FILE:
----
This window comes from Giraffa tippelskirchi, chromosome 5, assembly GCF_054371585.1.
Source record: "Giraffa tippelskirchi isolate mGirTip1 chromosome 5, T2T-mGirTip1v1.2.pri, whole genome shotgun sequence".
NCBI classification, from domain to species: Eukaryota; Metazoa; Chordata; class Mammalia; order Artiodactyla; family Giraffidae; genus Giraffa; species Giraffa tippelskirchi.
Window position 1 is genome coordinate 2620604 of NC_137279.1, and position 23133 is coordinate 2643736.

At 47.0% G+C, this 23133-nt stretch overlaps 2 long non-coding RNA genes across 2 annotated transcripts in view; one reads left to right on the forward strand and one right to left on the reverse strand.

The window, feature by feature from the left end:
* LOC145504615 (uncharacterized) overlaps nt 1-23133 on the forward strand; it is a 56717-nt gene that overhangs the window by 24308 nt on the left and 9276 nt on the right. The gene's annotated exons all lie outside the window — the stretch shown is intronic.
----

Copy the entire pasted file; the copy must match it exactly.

This window comes from Giraffa tippelskirchi, chromosome 5, assembly GCF_054371585.1.
Source record: "Giraffa tippelskirchi isolate mGirTip1 chromosome 5, T2T-mGirTip1v1.2.pri, whole genome shotgun sequence".
NCBI classification, from domain to species: Eukaryota; Metazoa; Chordata; class Mammalia; order Artiodactyla; family Giraffidae; genus Giraffa; species Giraffa tippelskirchi.
Window position 1 is genome coordinate 2620604 of NC_137279.1, and position 23133 is coordinate 2643736.

At 47.0% G+C, this 23133-nt stretch overlaps 2 long non-coding RNA genes across 2 annotated transcripts in view; one reads left to right on the forward strand and one right to left on the reverse strand.

The window, feature by feature from the left end:
* LOC145504615 (uncharacterized) overlaps nt 1-23133 on the forward strand; it is a 56717-nt gene that overhangs the window by 24308 nt on the left and 9276 nt on the right. The gene's annotated exons all lie outside the window — the stretch shown is intronic.